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Tomographic scanners prove useful, valuable in clinical work
Some of the new, computerized tomographic x-ray scanners have now been in operation long enough to form an idea on how well they work.With certain reservations, surgeons and radiologists are saying the new machines live up to their advance billing as truly helpful, perhaps even revolutionary, new tools in neuroradiology.X-ray tomography has some shortcomings, even its enthusiasts admit. Some of these may disappear with additional experience and technical improvements—and technical improvements are coming rapidly.On balance, the users say, the new machines can justify their $350,000 plus cost in large radiological centers where patient loads can keep them busy.George Washington University Medical Center, in Washington, DC, was one of the first four American institutions to install the British-made EMI scanner, developed by the EMI Corporation, in conjunction with the United Kingdom's Department of Health and Social Security (JAMA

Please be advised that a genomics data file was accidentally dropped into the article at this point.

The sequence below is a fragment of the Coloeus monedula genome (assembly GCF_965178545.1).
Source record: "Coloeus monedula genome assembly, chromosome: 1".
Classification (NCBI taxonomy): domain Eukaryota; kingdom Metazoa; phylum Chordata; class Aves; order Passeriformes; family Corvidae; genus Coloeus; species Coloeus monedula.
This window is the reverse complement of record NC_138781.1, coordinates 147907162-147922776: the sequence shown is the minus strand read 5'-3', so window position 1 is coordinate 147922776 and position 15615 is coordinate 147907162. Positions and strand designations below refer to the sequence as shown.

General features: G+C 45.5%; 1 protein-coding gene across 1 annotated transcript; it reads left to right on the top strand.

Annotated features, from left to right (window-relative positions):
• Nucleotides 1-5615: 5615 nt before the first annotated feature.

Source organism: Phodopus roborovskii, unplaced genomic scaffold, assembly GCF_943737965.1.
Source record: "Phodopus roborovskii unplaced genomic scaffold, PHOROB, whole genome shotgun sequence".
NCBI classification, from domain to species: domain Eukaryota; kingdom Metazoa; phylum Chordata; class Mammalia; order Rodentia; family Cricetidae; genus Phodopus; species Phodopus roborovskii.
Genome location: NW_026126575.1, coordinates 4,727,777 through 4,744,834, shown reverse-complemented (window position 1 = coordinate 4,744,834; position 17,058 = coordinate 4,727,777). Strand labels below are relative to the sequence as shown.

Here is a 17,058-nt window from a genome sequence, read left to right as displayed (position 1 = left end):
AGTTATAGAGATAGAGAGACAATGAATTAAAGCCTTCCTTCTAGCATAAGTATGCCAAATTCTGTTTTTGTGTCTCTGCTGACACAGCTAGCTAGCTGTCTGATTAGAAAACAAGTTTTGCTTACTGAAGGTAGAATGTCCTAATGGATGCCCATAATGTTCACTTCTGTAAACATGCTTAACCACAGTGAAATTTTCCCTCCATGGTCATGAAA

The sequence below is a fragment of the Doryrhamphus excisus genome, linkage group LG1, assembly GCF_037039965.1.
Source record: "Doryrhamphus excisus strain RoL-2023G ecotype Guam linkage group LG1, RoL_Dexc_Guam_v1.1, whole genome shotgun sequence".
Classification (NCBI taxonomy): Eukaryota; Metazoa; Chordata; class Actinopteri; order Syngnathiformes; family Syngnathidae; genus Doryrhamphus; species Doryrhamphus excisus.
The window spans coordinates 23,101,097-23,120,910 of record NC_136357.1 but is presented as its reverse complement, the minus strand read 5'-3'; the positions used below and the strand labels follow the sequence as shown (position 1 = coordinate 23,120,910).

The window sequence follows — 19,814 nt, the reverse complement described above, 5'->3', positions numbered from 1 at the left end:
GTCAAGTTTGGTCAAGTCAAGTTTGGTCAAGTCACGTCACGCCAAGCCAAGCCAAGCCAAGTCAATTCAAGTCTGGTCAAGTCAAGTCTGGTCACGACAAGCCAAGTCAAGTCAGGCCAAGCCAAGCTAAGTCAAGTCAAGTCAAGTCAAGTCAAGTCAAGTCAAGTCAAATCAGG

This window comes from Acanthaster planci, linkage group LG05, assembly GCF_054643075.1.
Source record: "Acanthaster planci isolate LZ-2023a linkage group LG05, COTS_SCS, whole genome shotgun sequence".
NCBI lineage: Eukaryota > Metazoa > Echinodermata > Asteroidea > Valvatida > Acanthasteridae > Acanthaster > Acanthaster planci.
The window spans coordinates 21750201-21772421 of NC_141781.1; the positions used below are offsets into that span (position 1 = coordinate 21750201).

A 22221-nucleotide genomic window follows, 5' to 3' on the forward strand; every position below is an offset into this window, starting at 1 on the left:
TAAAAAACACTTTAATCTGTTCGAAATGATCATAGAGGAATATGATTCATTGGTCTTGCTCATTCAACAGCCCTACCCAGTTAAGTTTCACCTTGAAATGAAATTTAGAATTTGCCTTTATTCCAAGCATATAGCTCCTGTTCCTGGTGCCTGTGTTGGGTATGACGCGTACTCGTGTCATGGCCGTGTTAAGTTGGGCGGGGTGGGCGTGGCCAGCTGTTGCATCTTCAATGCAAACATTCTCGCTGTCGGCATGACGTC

Medical News. JAMA. 1974;228(7):813–820. doi:10.1001/jama.1974.03230320005003
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